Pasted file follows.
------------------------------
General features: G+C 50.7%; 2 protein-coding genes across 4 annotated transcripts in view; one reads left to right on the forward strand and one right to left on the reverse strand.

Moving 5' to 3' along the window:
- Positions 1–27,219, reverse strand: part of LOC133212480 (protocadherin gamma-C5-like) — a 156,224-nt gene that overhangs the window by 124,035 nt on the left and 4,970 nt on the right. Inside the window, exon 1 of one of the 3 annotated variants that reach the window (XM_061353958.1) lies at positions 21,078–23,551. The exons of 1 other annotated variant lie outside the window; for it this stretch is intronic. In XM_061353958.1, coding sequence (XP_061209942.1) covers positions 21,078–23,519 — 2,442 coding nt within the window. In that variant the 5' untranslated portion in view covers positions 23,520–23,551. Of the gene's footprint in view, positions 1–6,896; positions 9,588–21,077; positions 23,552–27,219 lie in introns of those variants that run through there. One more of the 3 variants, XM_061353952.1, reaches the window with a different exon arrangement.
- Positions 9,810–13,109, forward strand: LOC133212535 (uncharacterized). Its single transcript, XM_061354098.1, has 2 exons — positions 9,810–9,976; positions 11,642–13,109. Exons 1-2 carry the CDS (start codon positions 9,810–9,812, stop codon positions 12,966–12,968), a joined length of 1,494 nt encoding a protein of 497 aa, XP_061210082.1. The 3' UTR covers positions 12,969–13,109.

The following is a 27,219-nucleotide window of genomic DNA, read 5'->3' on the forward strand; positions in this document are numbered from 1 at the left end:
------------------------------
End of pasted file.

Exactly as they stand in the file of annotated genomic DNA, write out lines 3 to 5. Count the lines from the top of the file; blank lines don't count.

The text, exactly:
- Positions 1–27,219, reverse strand: part of LOC133212480 (protocadherin gamma-C5-like) — a 156,224-nt gene that overhangs the window by 124,035 nt on the left and 4,970 nt on the right. Inside the window, exon 1 of one of the 3 annotated variants that reach the window (XM_061353958.1) lies at positions 21,078–23,551. The exons of 1 other annotated variant lie outside the window; for it this stretch is intronic. In XM_061353958.1, coding sequence (XP_061209942.1) covers positions 21,078–23,519 — 2,442 coding nt within the window. In that variant the 5' untranslated portion in view covers positions 23,520–23,551. Of the gene's footprint in view, positions 1–6,896; positions 9,588–21,077; positions 23,552–27,219 lie in introns of those variants that run through there. One more of the 3 variants, XM_061353952.1, reaches the window with a different exon arrangement.
- Positions 9,810–13,109, forward strand: LOC133212535 (uncharacterized). Its single transcript, XM_061354098.1, has 2 exons — positions 9,810–9,976; positions 11,642–13,109. Exons 1-2 carry the CDS (start codon positions 9,810–9,812, stop codon positions 12,966–12,968), a joined length of 1,494 nt encoding a protein of 497 aa, XP_061210082.1. The 3' UTR covers positions 12,969–13,109.

The following is a 27,219-nucleotide window of genomic DNA, read 5'->3' on the forward strand; positions in this document are numbered from 1 at the left end: